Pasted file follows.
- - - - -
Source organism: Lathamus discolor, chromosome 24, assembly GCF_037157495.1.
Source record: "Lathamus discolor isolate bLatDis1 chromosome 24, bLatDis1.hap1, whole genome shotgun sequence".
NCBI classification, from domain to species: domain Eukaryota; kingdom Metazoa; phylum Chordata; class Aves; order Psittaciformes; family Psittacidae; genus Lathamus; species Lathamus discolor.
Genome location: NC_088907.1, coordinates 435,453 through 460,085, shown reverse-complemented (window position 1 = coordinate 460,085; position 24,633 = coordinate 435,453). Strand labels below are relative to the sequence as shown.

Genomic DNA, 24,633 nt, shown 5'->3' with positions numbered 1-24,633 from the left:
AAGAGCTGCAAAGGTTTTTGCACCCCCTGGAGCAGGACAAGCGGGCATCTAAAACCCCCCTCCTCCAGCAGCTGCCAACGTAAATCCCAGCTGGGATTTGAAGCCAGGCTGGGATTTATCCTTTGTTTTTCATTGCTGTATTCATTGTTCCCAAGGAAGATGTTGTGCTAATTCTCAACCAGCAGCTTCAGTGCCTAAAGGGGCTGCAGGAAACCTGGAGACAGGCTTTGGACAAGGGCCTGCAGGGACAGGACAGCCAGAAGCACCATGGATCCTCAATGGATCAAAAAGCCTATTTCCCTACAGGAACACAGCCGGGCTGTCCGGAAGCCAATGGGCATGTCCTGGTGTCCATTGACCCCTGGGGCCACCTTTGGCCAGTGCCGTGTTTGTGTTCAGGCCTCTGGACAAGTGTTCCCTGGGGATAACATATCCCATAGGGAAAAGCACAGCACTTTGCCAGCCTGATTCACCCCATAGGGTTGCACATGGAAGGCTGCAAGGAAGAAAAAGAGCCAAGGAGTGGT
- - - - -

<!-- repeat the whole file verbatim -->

Source organism: Lathamus discolor, chromosome 24, assembly GCF_037157495.1.
Source record: "Lathamus discolor isolate bLatDis1 chromosome 24, bLatDis1.hap1, whole genome shotgun sequence".
NCBI classification, from domain to species: domain Eukaryota; kingdom Metazoa; phylum Chordata; class Aves; order Psittaciformes; family Psittacidae; genus Lathamus; species Lathamus discolor.
Genome location: NC_088907.1, coordinates 435,453 through 460,085, shown reverse-complemented (window position 1 = coordinate 460,085; position 24,633 = coordinate 435,453). Strand labels below are relative to the sequence as shown.

Genomic DNA, 24,633 nt, shown 5'->3' with positions numbered 1-24,633 from the left:
AAGAGCTGCAAAGGTTTTTGCACCCCCTGGAGCAGGACAAGCGGGCATCTAAAACCCCCCTCCTCCAGCAGCTGCCAACGTAAATCCCAGCTGGGATTTGAAGCCAGGCTGGGATTTATCCTTTGTTTTTCATTGCTGTATTCATTGTTCCCAAGGAAGATGTTGTGCTAATTCTCAACCAGCAGCTTCAGTGCCTAAAGGGGCTGCAGGAAACCTGGAGACAGGCTTTGGACAAGGGCCTGCAGGGACAGGACAGCCAGAAGCACCATGGATCCTCAATGGATCAAAAAGCCTATTTCCCTACAGGAACACAGCCGGGCTGTCCGGAAGCCAATGGGCATGTCCTGGTGTCCATTGACCCCTGGGGCCACCTTTGGCCAGTGCCGTGTTTGTGTTCAGGCCTCTGGACAAGTGTTCCCTGGGGATAACATATCCCATAGGGAAAAGCACAGCACTTTGCCAGCCTGATTCACCCCATAGGGTTGCACATGGAAGGCTGCAAGGAAGAAAAAGAGCCAAGGAGTGGT